January 19th, 2004



Not very strangely, I don't want to work on projects at work (even though I have a couple of fun ones). I want to write things and play on LJ and work on Mosaic Minds and my AWC site and my family website. Work just gets in the way, darn it. When we first moved to Sweden, I figured I'd study Swedish for six months or so and then start looking for a job. Because I got pregnant right away, things didn't work out quite as planned and I ended up being home for 3 years, which by the end was torture. I LONGED to get back to work, and was delighted when I found my job.

However, during those three years, I wasn't doing so much outside of my family, pregnancies, babies.

Now I have full-time work, another practically full-time "job" with the AWC, a gig with FAWCO, a gig with Mosaic Minds and lots of other projects going on, and there's still my family and house to think of. I'm not complaining, quite the contrary, I'm GLAD I have so much to occupy my time with, it's just that sometimes I want to do the FUN stuff (okay, I admit I ALWAYS want to do the fun stuff) instead of the work I'm being paid to do. Especially when said work has not been so fun for a long time. And I wish there were more hours in the day, while I'm at it.

It stormed last night, blowing and whistling in the kitchen vent, which kept making me jump, thinking someone had come in the house. That's the only drawback to being alone in the house at night. If we had a cat or dog, I would actually relax, because I would have that other presence, and something to blame noises on. It made for a restless night and everytime I woke enough to look out the window there was snow blowing and trees whipping back and forth.

It's back to greyness with the added entertainment of driving in slush. My brisk walk yesterday turned out to be an hour long, and I was only slowed down by some major patches of ice on shaded pathways. I plan to try and walk for at least half an hour each day. If I do it right after I get home, even if it's just a couple of quick turns around the neighborhood, I'll feel motivated and happy.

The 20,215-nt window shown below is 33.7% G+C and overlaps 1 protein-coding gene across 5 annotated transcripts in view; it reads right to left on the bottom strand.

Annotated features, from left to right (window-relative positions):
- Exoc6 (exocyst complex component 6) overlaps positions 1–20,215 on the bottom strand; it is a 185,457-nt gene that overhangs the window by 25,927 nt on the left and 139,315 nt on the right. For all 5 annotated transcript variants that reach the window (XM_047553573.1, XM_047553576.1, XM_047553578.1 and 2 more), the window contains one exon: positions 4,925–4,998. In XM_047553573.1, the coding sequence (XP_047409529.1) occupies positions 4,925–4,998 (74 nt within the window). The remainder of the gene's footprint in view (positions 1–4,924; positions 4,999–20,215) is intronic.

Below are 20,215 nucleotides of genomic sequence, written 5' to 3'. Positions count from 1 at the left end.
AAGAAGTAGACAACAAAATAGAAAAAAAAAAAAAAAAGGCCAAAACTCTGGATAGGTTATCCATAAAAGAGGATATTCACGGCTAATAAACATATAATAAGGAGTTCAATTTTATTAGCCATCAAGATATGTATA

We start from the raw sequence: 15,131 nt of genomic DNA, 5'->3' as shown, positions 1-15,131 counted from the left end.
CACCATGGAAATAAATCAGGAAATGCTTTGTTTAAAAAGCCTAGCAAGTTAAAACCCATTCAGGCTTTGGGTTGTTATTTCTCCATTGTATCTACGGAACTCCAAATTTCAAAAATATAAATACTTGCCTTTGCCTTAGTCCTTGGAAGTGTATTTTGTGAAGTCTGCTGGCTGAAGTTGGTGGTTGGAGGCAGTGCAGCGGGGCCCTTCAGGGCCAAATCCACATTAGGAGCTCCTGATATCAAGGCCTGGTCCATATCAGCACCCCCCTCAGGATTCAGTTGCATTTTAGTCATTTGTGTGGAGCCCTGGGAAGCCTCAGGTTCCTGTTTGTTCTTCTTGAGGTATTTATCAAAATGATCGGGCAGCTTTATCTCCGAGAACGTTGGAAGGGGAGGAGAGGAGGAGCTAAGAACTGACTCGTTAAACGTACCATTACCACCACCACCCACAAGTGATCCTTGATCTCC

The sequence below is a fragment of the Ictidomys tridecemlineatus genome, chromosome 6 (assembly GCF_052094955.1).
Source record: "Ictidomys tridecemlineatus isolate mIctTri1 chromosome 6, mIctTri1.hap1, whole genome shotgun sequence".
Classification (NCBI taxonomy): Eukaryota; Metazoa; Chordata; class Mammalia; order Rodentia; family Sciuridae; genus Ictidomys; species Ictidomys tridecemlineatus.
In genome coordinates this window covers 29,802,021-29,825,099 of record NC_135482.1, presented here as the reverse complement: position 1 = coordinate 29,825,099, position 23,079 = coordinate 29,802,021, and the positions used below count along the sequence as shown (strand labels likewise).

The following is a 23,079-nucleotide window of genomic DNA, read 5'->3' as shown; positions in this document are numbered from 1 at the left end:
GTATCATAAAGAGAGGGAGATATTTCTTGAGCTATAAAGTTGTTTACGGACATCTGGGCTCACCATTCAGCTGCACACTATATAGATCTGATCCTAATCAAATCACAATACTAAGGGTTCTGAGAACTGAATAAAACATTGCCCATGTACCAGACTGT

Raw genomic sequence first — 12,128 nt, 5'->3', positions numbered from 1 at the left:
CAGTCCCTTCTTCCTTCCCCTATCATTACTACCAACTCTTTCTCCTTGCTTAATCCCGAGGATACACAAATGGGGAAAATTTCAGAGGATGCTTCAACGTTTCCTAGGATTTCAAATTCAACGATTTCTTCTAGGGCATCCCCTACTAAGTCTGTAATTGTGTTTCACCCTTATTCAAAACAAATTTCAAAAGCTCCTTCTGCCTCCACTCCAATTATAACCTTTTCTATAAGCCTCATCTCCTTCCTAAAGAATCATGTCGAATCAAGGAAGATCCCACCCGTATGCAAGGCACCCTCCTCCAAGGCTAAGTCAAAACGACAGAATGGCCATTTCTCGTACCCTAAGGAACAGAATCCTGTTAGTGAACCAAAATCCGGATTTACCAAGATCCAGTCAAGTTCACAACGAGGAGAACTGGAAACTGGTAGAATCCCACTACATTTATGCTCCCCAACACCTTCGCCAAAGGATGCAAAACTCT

I'm reading Enchantment by Orson Scott Card. It's incredible. First, a jump back inside a 9th-century Russian fairytale complete with the Winter Bear and Baba Yaga, and now, after half the book, reversed fish-out-of-water into modern-day Russia and America.

And finally, I'd like to welcome one of my very best friends to LJ, hi cap_killer!! Hooray, you made it! :)
  • Current Music
    The The—This is the Day


I've never met another cat, before or after Pooka, who understood the principle of chasing rubber bands. She knew that it wasn't the motion of your arm or hand that mattered, the important thing was to keep her eyes on the rubber band itself. You can fake out most dogs and cats with a throwing motion, but she never fell for it. If you picked up a rubber band and stretched it slowly over one finger, pointing it ready to shoot, she would hunch up, the intentness palpable, her eyes widening, and wait. As soon as the release came, she was off like a shot, often landing precisely in the same spot at the same time as the rubber band. After its flight, it was completely uninteresting. It was the thrill of the chase that mattered to her.

Pooka was a tiny cat. She weighed only 4 pounds and next to her, Toby was an elephant. My roommate and I picked her from a huge litter of farm kittens, where she was the scrappiest one, standing her ground despite her size and ignoring the rambunctiousness of her siblings.

She was so small I worried about crushing her when she crept into bed and curled up beside me. When I sat on the sofa, reading, she would perch on my shoulder or around the back of my neck, a tiny black and white collar. I could walk around with her like that.